Friday, November 18, 2011

Self Critiquing

Robert Genn has a terrific suggestion about self critiquing our own artwork on his twice weekly newsletter.

You can get a copy by contacting him here.


  1. I found Robert Genns letter interesting, and arriving in my inbox on the heels of lesley Riley's newsletter about validation, my brain mixed the two concepts. Crituque and validaton are in some ways on opposite sides of the coin. When you recieve harsh criticism, you must still be able to find the validation to not give up. Whether this all coems from within, or from the larger world does not always matter, but the two concepts need to keep in balance. I have put more thoughts on this subject on my blog, if anyone is interested.

  2. Hi!
    I saw your post on the art quilt list and have just joined Robert Genn's letter list. I'm eager to see all of his questions and insights.

    As for me, yes, I ask myself questions about my work. Yet, I ask more questions BEFORE starting a piece or project than I do afterwards.

    My number one question is:
    What do I want to SAY with this piece?

    The success or failure of my work often depends on whether some sort of meaningful communication takes place. I tend to work in series, so I tend to ask myself, "How can I better communicate an idea?" and "Do I want the message to be obvious (text) or more mysterious (lack of text but with some symbolic references)?" and "How will someone different from me (age, race, education, background) react to this work?" and "Does this piece add to the series by restating the concept from another perspective?" and "Will anyone 'get it'?" and "Will anyone even care?" From there, I generally spiral down into depression and feelings of worthlessness ... so, I guess I profit from a "good list of questions" too!

  3. I think the whole process of developing a concept, then organising the media and techniques to use in bringing it forth are in sum one long process of self critique. I proceed, change something, go back, put aside, abandon even, because of my constant interaction with the physical manifestation of my ideas. I really don't do too much more by way of analysis and self critique although I am constantly thinking about what I am doing in the immediate and in the long term overall. I guage whether people 'get it' or 'care' by comments they make or questions they ask about my work. The ultimate positive critique is handing over a cheque :)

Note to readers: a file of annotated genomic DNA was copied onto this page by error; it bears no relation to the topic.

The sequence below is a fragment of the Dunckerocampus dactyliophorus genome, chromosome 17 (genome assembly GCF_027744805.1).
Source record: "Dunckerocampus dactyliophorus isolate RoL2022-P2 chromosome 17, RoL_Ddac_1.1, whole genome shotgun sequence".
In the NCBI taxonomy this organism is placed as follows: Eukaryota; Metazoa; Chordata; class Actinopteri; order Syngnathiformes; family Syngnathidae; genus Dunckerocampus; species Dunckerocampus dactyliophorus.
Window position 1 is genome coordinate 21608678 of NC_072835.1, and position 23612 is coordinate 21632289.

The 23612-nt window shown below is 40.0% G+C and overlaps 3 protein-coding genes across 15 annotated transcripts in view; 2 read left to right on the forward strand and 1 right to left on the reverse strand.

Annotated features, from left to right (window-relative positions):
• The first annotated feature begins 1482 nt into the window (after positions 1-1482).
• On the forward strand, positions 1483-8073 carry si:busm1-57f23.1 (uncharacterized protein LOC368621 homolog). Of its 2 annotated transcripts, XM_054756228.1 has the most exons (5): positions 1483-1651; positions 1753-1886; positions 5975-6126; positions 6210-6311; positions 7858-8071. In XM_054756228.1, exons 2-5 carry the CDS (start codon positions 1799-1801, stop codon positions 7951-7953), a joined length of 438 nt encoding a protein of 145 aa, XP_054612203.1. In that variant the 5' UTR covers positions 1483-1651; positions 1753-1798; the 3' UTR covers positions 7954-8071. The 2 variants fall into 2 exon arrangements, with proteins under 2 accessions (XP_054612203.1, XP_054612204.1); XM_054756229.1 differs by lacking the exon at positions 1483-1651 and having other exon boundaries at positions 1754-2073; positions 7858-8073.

4. I too subscribe to Genn's newsletters, and this was a good one. When I read his suggested questions, I realized that I have asked some of them of myself from time to time, but not with any attempt at rigourous self-critique. I work very intuitively, and sometimes after a time spent on my design wall, a piece that didn't feel right is taken down and tweaked till it improves! I think that I am learning to be more intentional with my designs, with the work I am doing in my City & Guilds program, and I am going to take these questions in hand while doing that work, in the hopes the combination of study and questioning will produce good fruit!

  5. I subscribe to his newsletter as well. I think it is hard to critique when you are in the midst of the designing and sewing. I can often be much more objective after 12 months.
    The list of questions to ask yourself could help to speed up the process for me.

  6. Thanks, ladies. Your comments are continuing the conversation and it has engendered a number of comments from those on the Quilt Art list. I have not formalized a series of questions yet, but I see how they could be very helpful. At best I seem to do some self critiquing at different stages -- beginning, during production, before quilting, but rarely after it is done.

    Unlike those of you who can work very intuitively, I need a plan before I begin. I work directly from plant specimens for my designs. So my first critique is in the plant selection process, the arrangement of elements of the specimen, and sketches to capture details and areas of interest. Before going forward with creating, I ask questions about the subject, will it hold my interest until I am done? What do I need to do with the design to create balance, areas of interest, repetition, contrast, etc. As I am working, I am more likely to be asking questions about color, line, value. Before quilting, I generally go through most of these, especially the questions of value,rhythm,contrast. These can help me in selecting quilting thread color and value as well as in planning what details will be highlighted with embroidery stitches at the end. Probably the only question I consistently consider at the end, is "Is the piece as good as what I envisioned?"

    Formalizing these questions, and doing a self critique at the end would be helpful, but perhaps not right away. I would rather not kill the flush of excitement that comes with completion.

    Margaret, would love to hear your feedback on these questions as you continue through your City and Guilds program.

    Thanks all, do you have more ideas for self- critiquing?